The Trial Lawyers Association of B.C. is set to launch a constitutional challenge against the provincial government over new Insurance Corporation of B.C. (ICBC) rules.

The constitutional challenge is expected to be filed on Monday. The trial lawyers say they are attempting to protect the charter rights of British Columbians injured on the province’s roads.

“Access to justice is a basic human right guaranteed to us as Canadians under the Canadian Charter of Rights and Freedoms,” Trial Lawyers Association of B.C. president Ron Nairne said.
“The approach this government has taken to legislative and regulatory changes to address ICBC’s mismanagement problems violates the rights of British Columbians. This should be about protecting the public interest — not about protecting ICBC.”
A constitutional challenge means a law is being challenged in court to determine if it violates or is inconsistent with the Constitution of Canada, including the Canadian Charter of Rights and Freedoms.

The overhaul at ICBC comes into effect on Monday.

As a result of the change, there will be a limit of $5,500 on pain and suffering payouts for injuries that fall under the minor injury definition and a new independent dispute resolution process to help settle injury claims.

The changes are expected to save ICBC more than $1 billion — a welcome sign for a corporation that is forecast to lose more than that amount this year.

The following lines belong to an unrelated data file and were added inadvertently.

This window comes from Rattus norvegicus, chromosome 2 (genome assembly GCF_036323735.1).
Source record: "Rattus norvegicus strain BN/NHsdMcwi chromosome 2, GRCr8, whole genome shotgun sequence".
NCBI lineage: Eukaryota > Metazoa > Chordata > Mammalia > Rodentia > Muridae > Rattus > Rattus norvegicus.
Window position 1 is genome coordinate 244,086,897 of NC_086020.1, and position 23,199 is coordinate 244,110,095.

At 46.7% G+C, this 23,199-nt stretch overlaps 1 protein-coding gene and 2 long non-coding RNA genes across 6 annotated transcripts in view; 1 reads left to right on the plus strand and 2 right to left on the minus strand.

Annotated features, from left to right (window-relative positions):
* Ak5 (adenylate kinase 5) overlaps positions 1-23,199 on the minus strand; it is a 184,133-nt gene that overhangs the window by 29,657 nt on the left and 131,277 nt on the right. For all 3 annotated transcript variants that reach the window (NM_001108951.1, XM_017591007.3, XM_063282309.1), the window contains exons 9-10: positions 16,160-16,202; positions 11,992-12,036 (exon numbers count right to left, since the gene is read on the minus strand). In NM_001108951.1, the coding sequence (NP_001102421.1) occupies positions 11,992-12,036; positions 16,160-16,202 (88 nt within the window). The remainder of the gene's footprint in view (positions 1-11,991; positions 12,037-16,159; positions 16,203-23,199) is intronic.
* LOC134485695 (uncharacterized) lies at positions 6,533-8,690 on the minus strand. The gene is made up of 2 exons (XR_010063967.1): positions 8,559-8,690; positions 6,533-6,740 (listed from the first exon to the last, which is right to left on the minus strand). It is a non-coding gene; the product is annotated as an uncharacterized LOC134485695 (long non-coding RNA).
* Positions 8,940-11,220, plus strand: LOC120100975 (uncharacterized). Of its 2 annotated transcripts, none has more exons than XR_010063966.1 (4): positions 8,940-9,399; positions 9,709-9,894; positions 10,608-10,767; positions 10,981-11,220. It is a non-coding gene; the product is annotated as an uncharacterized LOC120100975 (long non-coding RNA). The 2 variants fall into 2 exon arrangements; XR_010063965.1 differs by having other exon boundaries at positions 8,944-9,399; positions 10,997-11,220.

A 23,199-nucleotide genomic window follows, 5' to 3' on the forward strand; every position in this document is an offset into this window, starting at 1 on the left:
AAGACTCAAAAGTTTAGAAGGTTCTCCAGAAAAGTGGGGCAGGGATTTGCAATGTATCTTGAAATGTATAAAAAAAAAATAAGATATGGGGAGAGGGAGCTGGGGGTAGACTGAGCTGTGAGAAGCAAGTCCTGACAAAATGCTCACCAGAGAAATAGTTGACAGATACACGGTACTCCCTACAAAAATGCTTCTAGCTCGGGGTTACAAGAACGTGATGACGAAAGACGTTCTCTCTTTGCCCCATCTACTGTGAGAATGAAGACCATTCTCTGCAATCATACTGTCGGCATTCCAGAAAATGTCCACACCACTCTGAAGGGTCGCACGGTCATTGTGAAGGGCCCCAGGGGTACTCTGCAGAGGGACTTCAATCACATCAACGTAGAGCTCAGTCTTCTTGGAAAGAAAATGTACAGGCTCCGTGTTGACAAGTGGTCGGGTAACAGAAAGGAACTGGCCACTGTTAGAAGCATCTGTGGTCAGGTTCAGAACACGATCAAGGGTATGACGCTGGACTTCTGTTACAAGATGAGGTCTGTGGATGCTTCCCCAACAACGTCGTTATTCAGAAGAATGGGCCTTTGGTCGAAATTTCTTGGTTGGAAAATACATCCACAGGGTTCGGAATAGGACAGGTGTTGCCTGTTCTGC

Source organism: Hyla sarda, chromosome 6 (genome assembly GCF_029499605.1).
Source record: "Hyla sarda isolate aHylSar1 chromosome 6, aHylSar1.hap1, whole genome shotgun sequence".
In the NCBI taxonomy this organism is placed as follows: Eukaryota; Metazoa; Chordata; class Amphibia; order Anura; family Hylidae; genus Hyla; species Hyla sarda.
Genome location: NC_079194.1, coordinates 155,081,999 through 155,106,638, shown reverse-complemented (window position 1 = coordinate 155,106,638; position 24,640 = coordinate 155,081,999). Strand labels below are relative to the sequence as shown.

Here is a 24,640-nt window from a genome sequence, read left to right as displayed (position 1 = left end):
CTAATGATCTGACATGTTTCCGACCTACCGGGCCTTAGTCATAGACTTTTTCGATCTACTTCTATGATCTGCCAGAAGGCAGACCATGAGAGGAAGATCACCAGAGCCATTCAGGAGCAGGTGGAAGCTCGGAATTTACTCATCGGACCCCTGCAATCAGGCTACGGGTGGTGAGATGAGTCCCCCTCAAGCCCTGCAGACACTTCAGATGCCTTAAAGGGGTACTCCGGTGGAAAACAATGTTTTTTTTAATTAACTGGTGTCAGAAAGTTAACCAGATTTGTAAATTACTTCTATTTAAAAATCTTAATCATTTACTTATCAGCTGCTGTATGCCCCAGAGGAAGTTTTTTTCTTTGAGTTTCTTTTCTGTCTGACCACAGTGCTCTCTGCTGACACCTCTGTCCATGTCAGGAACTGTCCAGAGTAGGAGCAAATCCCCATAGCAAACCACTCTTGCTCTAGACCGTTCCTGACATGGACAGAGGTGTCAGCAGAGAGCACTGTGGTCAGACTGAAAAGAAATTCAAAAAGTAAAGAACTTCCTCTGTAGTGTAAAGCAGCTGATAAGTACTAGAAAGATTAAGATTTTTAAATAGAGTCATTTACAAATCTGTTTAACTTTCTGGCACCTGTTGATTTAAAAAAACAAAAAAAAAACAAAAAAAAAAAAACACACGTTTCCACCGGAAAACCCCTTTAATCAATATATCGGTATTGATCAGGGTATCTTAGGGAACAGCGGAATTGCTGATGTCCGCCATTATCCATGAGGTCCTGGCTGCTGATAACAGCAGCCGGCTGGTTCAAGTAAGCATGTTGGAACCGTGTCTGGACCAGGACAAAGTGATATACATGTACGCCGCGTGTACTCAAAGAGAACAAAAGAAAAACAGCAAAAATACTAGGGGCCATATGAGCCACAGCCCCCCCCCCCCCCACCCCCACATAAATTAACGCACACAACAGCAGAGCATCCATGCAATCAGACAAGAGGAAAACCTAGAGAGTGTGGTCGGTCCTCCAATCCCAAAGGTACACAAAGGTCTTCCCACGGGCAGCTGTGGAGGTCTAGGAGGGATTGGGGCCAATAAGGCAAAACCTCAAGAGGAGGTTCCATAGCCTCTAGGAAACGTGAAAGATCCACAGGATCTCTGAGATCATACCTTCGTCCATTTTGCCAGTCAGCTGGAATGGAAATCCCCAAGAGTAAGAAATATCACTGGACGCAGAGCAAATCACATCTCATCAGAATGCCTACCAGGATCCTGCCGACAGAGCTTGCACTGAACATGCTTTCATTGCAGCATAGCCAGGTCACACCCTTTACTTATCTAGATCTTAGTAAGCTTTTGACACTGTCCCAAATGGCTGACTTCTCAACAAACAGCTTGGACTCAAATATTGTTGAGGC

“These are massive changes. They are [the] largest change in the 45-year history of this company,” ICBC CEO Nicolas Jimenez said.

“This is a massive reorienting of the system. We are moving away from one oriented on litigation and [to one that] is really focused on care.”

At the core of the legal changes is the expansion of the Civil Resolution Tribunal (CRT). The CRT will be used to resolve motor vehicle accident injury claim disputes valued at $50,000 or less.

“Improving access to justice is the heart of our work and what motivates us every day,” CRT chair Shannon Salter said.

“We are looking forward to taking on this expanded role and helping British Columbians resolve these disputes without the time, stress and expense of going to court.”

It will be up to the tribunal to determine whether an injury is “minor,” whether a person is entitled to accident benefits and who is responsible for a crash. Where parties involved in a crash can’t agree, the CRT can make binding decisions that are enforceable as court orders.

The reason the province has moved things to a tribunal is to deal with rising settlement costs that have been driven by legal bills. ICBC says there has been an uncontrolled gap growing between the premiums collected from customers and the cost of the claims paid out each year.

Members of the Trial Lawyer Association of B.C. are concerned that the regulations emerging from the ICBC changes will “unduly restrict access to the courts” and unfairly reduce compensation for those injured on the road.

The trial lawyers also sought out the opinion of former B.C. attorney general and premier Ujjal Dosanjh.

“I am deeply concerned with the impacts on my fellow British Columbians of the impending legislation introduced by our current government. Fixing ICBC is a priority, but not at the expense of access to justice and the charter rights of British Columbians,” Dosanjh said.

“I felt compelled to speak out as I do not believe this government has clearly understood or described the impacts of this legislation on the citizens of B.C., especially those least able to advocate for themselves after an injury resulting from a road accident.”

Two of Dosanjh’s sons work at the Dosanjh Law Group and advertise work on both motor vehicle accidents and soft tissue injuries. His son Aseem previously served as president of the Trial Lawyers Association of B.C.